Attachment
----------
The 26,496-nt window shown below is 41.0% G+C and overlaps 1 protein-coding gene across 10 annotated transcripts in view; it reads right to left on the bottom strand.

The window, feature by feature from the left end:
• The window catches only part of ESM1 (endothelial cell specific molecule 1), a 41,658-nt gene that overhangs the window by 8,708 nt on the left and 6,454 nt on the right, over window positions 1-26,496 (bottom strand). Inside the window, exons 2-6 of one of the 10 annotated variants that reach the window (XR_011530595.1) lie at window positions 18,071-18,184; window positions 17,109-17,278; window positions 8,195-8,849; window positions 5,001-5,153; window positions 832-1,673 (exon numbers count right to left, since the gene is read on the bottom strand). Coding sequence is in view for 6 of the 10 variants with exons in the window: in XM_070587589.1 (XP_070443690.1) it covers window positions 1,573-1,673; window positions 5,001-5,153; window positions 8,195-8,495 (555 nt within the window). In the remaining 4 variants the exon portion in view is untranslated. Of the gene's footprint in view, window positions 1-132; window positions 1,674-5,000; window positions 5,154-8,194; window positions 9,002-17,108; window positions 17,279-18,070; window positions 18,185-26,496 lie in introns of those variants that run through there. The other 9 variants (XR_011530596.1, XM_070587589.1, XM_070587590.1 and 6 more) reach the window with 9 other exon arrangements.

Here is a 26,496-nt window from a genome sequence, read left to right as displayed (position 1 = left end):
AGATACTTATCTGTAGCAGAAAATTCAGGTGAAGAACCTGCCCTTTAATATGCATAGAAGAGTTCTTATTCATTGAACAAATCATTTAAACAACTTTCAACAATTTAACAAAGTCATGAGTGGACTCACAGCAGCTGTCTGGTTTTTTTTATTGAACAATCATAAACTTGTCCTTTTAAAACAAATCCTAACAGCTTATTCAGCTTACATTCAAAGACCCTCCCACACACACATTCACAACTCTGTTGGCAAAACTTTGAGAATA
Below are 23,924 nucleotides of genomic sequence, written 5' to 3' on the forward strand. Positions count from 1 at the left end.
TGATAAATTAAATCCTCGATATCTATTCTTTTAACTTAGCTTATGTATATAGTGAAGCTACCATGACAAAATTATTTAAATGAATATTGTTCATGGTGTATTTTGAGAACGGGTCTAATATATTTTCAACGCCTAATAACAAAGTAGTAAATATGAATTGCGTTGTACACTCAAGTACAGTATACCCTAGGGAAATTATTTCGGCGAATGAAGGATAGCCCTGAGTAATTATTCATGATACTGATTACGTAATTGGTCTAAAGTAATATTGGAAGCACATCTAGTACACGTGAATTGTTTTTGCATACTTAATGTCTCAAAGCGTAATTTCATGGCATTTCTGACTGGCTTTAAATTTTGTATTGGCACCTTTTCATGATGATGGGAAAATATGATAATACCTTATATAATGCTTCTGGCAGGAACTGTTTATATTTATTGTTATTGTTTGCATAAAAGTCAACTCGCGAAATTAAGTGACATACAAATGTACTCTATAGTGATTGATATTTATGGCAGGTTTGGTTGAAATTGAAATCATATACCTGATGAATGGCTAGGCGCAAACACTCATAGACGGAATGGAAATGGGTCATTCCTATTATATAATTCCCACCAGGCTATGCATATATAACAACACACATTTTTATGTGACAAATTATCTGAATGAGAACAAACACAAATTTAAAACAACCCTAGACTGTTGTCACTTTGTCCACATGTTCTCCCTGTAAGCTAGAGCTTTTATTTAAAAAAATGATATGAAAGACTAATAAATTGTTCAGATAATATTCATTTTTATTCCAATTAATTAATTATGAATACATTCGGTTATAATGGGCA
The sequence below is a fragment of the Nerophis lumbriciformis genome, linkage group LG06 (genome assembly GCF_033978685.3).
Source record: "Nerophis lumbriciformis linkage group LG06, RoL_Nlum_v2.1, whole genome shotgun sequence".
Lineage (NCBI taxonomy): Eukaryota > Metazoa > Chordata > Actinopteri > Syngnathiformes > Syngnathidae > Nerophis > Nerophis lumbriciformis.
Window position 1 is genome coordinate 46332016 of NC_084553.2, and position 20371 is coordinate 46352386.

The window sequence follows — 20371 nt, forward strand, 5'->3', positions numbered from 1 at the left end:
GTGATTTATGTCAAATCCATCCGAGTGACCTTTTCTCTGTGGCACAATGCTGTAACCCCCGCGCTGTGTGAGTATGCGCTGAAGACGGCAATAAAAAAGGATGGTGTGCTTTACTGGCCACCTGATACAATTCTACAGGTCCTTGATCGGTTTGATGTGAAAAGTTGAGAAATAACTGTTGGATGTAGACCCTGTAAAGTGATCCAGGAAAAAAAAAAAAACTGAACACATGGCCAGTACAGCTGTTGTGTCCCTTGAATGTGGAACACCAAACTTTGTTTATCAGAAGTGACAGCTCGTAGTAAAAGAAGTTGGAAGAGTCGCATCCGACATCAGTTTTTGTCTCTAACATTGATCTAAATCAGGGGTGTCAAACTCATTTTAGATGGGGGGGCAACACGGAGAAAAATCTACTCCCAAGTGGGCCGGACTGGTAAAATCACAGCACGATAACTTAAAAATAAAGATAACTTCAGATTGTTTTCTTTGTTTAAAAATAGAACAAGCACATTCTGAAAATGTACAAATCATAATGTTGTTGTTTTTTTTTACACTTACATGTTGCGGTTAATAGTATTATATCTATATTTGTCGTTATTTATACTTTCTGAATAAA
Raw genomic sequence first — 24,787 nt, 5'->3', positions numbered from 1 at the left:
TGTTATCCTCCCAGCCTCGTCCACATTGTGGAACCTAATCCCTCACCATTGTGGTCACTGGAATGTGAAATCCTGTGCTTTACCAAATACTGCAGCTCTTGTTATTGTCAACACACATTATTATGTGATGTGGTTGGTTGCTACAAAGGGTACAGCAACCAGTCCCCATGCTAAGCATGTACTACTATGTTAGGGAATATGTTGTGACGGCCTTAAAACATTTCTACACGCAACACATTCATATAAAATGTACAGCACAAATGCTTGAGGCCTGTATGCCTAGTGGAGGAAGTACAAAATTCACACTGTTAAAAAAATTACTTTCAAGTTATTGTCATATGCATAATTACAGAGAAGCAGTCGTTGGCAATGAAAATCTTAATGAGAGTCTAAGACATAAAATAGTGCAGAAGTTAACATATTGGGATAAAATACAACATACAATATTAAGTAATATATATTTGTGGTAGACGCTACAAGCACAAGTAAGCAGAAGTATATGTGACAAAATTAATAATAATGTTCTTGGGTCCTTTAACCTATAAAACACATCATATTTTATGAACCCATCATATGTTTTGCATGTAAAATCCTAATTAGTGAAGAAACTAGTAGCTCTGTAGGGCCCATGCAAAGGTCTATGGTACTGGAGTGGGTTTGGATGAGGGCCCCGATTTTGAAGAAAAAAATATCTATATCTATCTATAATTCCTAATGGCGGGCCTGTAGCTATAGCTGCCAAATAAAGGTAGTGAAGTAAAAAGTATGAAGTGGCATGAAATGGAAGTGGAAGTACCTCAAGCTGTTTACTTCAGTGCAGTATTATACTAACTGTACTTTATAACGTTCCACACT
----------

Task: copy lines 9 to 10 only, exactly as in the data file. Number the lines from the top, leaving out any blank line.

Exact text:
Source record: "Nerophis lumbriciformis linkage group LG06, RoL_Nlum_v2.1, whole genome shotgun sequence".
Lineage (NCBI taxonomy): Eukaryota > Metazoa > Chordata > Actinopteri > Syngnathiformes > Syngnathidae > Nerophis > Nerophis lumbriciformis.